40th anniversary of Southern California Association of Governments lauded

August 10, 2005
Santa Paula City Council

The Southern California Association of Governments goes by SCAG but its powers and responsibilities of the nation’s largest metropolitan planning organization cannot be summed up in a few words.

By Peggy KellySanta Paula TimesThe Southern California Association of Governments goes by SCAG but its powers and responsibilities of the nation’s largest metropolitan planning organization cannot be summed up in a few words.The City Council lauded the 40th anniversary of SCAG at the Aug. 1 meeting with Mayor Mary Ann Krause detailing the goals, accomplishments of the regional organization concentrating on the state’s future.SCAG was formed in 1965 when “Local elected officials from 56 cities and five counties first convened to begin planning for Southern California’s future on a regional basis,” noted Krause.SCAG now represents six counties, Imperial, Los Angeles, Orange, Riverside, San Bernardino and Ventura, an area that encompasses 187 cities.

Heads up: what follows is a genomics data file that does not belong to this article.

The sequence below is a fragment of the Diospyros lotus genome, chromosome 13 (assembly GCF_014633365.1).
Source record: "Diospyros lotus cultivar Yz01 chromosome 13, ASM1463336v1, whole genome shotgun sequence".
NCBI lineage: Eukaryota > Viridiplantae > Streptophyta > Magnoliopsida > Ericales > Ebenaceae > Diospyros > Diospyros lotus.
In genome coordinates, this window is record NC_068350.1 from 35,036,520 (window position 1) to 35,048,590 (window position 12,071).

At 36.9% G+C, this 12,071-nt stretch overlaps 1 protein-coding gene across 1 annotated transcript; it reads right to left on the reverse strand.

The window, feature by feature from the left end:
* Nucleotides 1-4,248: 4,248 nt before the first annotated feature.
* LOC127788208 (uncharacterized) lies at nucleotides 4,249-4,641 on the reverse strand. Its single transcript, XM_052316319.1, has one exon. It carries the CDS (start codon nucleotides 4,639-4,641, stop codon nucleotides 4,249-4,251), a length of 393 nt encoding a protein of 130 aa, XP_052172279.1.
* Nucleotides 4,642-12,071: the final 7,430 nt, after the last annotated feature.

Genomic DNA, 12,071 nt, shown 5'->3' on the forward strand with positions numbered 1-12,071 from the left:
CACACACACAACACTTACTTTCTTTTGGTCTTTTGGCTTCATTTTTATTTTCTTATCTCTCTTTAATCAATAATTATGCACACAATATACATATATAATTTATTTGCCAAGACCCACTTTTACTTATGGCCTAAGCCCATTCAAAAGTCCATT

The Regional Council includes city and county elected officials representing the “Diverse perspectives of the Southern California region,” through dedication to developing regional solutions to the many transportation, air quality, housing, land-use and other issues that challenge cities and the region.SCAG has developed and “Continues to develop, regional transportation plans intended to identify Southern California’s long-term transportation needs” while balancing it with air quality issues noted Krause.Effective local land-use and transportation decision-making have been targeted by SCAG developed strategies. SCAG serves as the regional agency responsible for implementing the state Regional Housing Needs Assessment program on behalf of Southern California in an effort to establish goals for future housing needs.SCAG played a “Critical role in conceptualizing what ultimately became the Alameda Corridor freight rail project,” one the nation’s largest public works projects and was also involved in the initial planning efforts for what ultimately became the Metrolink commuter rail system.“SCAG has remained dedicated to its mission statement of ‘Leadership, Vision and Progress, which promote economic growth, personal well being and livable communities for all Southern Californians,” said Krause.



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